Due to the fast-paced nature of pandemics, an eventual containment would spur a hasty recovery as consumer spending lurches upward and businesses fill the gaps in their supply chains
Jesse Snyder, National Post
OTTAWA — The Canadian economy could be headed for a sharp rebound by the end of the year or even earlier, economists say, despite a recent crash in stock markets that have generated apocalyptic fears around the globe.
The rapid spread of COVID-19 triggered a catastrophic selloff in recent weeks that has, by some measures, cut even deeper than the 2008 financial crisis, including the worst oil price shock seen in decades.
Economists say it is highly uncertain when markets might return to normal. But due to the fast-paced nature of pandemics, an eventual containment would spur a hasty recovery as consumer spending lurches upward and businesses fill the gaps in their supply chains.
“The virus itself, and how it’s evolving, is almost by definition a temporary shock that’s going to be reversed,” said Jean-François Perrault, chief economist at Scotiabank.
The comeback could begin as early as this summer, depending on whether governments can effectively contain the outbreak, economists say, while cautioning that a timeframe is especially hard to predict given the limited understanding of COVID-19.
Such a rebound would ease the significant political pressure now facing Prime Minister Justin Trudeau, who is being called upon to act fast as virus worries become elevated. The Liberal government has for years aggressively sought to take credit for any positive economic indicators in Canada, and the recent downturn has severely restricted one of its key talking points as it prepares to table its 2020 budget.
Fiscal measures expected to be announced soon by Finance Minister Bill Morneau will also help lift the economy out of a potential short-term recession, economists say. Morneau has already announced $10-billion in credit to small businesses to make up for lost cash flows. A surprise interest rate cut by the Bank of Canada on Friday, down to 0.75 per cent, will also fuel plenty of low-cost debt spending that will quickly spread through the economy.
“Once we go back to normal, all that stimulus is going to lead to some pretty strong growth,” Perrault said.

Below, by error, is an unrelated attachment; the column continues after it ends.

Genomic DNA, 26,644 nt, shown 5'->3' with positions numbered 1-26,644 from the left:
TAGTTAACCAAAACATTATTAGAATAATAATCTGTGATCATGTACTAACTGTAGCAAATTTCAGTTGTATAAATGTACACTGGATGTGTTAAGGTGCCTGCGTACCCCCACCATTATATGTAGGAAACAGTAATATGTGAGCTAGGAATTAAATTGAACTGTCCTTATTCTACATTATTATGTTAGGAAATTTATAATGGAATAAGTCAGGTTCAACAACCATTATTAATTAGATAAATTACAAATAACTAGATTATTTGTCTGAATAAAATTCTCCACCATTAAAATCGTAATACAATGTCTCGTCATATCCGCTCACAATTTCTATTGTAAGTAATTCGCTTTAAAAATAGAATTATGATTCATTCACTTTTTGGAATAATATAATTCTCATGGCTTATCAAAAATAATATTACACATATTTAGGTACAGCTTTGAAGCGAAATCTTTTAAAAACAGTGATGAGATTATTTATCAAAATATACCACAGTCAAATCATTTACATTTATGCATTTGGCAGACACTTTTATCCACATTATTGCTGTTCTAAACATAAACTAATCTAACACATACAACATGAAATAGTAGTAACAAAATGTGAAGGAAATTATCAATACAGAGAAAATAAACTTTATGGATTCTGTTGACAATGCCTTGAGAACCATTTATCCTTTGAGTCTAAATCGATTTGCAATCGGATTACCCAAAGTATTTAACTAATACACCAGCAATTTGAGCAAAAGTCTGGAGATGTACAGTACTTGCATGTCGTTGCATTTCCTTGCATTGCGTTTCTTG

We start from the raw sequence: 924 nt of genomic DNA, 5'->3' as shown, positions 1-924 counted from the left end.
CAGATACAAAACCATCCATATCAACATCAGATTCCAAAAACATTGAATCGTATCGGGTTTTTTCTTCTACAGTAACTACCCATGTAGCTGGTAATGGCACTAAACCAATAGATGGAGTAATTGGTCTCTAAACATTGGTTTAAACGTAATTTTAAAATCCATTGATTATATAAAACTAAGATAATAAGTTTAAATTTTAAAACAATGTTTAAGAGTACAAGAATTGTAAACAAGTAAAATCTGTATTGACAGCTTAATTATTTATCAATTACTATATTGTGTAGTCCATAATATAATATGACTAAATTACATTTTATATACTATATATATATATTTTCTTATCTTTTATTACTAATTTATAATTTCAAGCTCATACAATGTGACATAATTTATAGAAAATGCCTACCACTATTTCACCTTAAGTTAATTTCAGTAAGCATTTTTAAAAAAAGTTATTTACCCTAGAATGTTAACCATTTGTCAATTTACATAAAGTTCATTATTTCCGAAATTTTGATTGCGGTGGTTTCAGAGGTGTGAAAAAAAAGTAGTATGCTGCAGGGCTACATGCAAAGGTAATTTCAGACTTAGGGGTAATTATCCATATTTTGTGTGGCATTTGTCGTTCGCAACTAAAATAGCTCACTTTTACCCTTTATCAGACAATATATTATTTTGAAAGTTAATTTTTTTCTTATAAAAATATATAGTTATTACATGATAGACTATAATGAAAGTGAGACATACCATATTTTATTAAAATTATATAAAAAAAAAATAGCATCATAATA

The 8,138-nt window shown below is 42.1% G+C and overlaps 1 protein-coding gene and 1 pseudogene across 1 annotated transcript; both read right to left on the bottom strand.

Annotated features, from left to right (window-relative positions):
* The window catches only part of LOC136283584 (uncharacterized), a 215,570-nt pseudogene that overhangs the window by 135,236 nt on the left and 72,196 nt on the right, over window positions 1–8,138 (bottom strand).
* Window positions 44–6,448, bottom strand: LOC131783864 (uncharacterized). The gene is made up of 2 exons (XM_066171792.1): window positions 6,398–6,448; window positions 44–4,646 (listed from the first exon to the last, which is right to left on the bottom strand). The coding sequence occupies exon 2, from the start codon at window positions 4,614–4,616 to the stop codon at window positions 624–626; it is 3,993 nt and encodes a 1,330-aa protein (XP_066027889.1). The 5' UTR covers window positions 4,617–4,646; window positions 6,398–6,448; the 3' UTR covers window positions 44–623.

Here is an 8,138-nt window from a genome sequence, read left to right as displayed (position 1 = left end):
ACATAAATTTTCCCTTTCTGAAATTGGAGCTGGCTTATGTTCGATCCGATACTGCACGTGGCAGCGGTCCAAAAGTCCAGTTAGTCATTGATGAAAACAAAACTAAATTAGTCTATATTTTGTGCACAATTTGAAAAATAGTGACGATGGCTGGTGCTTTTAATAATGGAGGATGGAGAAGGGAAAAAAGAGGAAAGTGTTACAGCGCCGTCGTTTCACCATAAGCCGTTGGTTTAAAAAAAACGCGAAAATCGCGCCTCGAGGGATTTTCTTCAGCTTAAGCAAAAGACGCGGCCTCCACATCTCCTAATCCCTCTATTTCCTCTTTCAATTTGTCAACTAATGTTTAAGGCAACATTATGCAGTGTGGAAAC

Still, economists caution Canada is likely headed for deep recession in the near term. And a failure to quickly contain the virus could add to the current turmoil, making it increasingly difficult for the global economy to limp back to health.
The Canadian economy is widely expected to grow at an average rate between 1.6 per cent and 1.8 per cent over the next five years. In the second quarter, by comparison, Bank of Montreal analysts see that number falling to a staggering negative six per cent. By the third quarter, they forecast that number to climb back to 4.5 per cent growth, or a roughly ten per cent swing.
“We could see some pretty extreme economic numbers in the coming months,” said Doug Porter, chief economist at BMO.
Porter said market fears are entirely justified, given the sheer precipitousness of the recent market crash. But like others, he sees recent market panic subsiding within a relatively short period.
“It’s almost like we’ve taken the 2008 situation and accelerated it to within a one-month timeframe,” he said.
“But I do think there is some tendency, when there are so many waves of tough headlines in such a short period, to lose sight of what’s just over top of the hill.”
Brian DePratto, director of economics at Toronto Dominion Bank, estimates that total fiscal spending measures by the federal government could be around one per cent of GDP, or roughly $24 billion. Such spending is likely to offer a significant bridge for small companies and taxpayers as they wait for the spread of the virus to slow.
“You’ve got a whole lot of juice waiting to bring things back up to speed,” DePratto said.
However, that sharp return is not likely to be extended to the oil patch, where recoveries tend to take much longer to materialize. Canadian oil producers have been navigating low oil prices since 2014, which have been exacerbated by a lack of new pipeline capacity that has pummelled prices for Canadian crude.
“What we’ve learned in the past is the lingering impact on the Canadian oil sector, and investment there, could be quite long lived,” he said. “We were not even really recovered from the last shock at the point where this one came.”
New spending measures would add significant new sums to the federal deficit, which was already expected to come in at $26.6 billion this year, higher than an earlier estimate of $19.8 billion. But economists say Ottawa’s net debt as a percentage of GDP, currently around 30 per cent, remains among the lowest in developed countries, and at low interest rates is of minimal risk to federal coffers.